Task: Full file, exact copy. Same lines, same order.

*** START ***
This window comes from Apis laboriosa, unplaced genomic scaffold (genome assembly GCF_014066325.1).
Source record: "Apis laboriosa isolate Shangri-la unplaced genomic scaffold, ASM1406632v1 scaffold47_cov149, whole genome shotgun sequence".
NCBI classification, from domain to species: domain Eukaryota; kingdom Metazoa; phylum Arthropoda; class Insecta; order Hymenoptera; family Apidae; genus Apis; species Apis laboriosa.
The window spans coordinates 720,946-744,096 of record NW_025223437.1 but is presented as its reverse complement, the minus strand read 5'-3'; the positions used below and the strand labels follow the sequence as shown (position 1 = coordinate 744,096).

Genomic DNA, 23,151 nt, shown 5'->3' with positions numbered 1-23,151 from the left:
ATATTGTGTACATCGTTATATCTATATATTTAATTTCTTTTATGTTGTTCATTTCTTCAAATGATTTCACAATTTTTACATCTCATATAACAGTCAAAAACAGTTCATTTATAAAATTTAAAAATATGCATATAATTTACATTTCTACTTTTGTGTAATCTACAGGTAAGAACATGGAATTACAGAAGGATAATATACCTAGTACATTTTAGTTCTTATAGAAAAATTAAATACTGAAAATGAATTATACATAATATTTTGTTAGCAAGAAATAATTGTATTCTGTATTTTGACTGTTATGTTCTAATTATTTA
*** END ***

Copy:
This window comes from Apis laboriosa, unplaced genomic scaffold (genome assembly GCF_014066325.1).
Source record: "Apis laboriosa isolate Shangri-la unplaced genomic scaffold, ASM1406632v1 scaffold47_cov149, whole genome shotgun sequence".
NCBI classification, from domain to species: domain Eukaryota; kingdom Metazoa; phylum Arthropoda; class Insecta; order Hymenoptera; family Apidae; genus Apis; species Apis laboriosa.
The window spans coordinates 720,946-744,096 of record NW_025223437.1 but is presented as its reverse complement, the minus strand read 5'-3'; the positions used below and the strand labels follow the sequence as shown (position 1 = coordinate 744,096).

Genomic DNA, 23,151 nt, shown 5'->3' with positions numbered 1-23,151 from the left:
ATATTGTGTACATCGTTATATCTATATATTTAATTTCTTTTATGTTGTTCATTTCTTCAAATGATTTCACAATTTTTACATCTCATATAACAGTCAAAAACAGTTCATTTATAAAATTTAAAAATATGCATATAATTTACATTTCTACTTTTGTGTAATCTACAGGTAAGAACATGGAATTACAGAAGGATAATATACCTAGTACATTTTAGTTCTTATAGAAAAATTAAATACTGAAAATGAATTATACATAATATTTTGTTAGCAAGAAATAATTGTATTCTGTATTTTGACTGTTATGTTCTAATTATTTA